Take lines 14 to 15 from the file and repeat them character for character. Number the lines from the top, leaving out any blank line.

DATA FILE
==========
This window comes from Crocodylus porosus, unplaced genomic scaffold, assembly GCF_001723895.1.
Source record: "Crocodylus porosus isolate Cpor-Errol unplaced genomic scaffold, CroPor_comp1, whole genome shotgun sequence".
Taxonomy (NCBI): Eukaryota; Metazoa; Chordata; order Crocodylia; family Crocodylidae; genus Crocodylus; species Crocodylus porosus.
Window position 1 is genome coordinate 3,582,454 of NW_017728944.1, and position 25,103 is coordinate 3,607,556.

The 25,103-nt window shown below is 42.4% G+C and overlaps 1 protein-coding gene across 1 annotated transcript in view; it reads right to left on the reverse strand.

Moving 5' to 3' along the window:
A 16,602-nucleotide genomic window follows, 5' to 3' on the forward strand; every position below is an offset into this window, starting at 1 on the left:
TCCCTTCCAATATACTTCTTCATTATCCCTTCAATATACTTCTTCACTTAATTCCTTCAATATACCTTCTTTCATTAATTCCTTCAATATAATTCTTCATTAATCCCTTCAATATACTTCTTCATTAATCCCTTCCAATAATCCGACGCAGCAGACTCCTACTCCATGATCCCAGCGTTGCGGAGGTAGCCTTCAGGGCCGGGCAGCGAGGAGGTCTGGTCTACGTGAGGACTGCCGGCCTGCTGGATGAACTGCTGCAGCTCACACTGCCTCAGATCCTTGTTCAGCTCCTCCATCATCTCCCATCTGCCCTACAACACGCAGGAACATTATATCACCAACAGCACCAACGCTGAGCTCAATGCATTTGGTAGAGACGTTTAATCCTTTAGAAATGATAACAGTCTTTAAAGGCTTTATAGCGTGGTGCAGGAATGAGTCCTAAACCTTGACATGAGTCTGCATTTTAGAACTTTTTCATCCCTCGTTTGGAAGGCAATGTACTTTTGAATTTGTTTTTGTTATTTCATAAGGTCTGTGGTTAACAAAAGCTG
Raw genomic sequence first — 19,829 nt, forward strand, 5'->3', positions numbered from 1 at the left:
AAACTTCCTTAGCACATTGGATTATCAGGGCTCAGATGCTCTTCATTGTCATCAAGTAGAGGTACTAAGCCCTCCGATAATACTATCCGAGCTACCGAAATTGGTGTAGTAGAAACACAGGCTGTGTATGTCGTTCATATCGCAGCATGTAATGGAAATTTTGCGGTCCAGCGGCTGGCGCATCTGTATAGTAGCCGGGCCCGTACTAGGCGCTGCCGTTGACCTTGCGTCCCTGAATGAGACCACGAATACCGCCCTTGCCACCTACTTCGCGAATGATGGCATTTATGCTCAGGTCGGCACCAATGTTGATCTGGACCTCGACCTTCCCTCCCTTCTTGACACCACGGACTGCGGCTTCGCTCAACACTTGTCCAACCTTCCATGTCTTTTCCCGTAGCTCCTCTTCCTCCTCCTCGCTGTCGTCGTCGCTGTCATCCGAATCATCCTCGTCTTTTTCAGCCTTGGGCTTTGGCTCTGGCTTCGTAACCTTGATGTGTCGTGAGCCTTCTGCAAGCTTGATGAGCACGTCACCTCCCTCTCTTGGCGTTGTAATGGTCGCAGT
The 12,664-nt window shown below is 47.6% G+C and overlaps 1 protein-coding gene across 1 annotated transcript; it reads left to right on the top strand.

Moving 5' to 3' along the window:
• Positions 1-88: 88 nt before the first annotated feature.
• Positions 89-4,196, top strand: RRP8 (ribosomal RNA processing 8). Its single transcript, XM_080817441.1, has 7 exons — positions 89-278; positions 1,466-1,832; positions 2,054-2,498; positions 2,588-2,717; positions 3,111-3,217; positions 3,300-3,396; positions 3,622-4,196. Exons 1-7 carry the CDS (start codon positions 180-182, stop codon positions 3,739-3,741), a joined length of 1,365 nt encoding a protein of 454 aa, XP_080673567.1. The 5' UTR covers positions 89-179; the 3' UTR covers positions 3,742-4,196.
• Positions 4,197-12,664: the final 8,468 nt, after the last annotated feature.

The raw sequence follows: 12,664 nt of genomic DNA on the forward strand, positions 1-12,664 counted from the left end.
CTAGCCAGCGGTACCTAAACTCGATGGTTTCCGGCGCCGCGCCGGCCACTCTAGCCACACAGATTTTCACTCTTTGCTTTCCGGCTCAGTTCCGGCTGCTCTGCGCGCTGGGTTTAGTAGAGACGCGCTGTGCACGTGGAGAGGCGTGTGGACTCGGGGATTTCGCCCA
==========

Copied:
• Positions 89-4,196, top strand: RRP8 (ribosomal RNA processing 8). Its single transcript, XM_080817441.1, has 7 exons — positions 89-278; positions 1,466-1,832; positions 2,054-2,498; positions 2,588-2,717; positions 3,111-3,217; positions 3,300-3,396; positions 3,622-4,196. Exons 1-7 carry the CDS (start codon positions 180-182, stop codon positions 3,739-3,741), a joined length of 1,365 nt encoding a protein of 454 aa, XP_080673567.1. The 5' UTR covers positions 89-179; the 3' UTR covers positions 3,742-4,196.
• Positions 4,197-12,664: the final 8,468 nt, after the last annotated feature.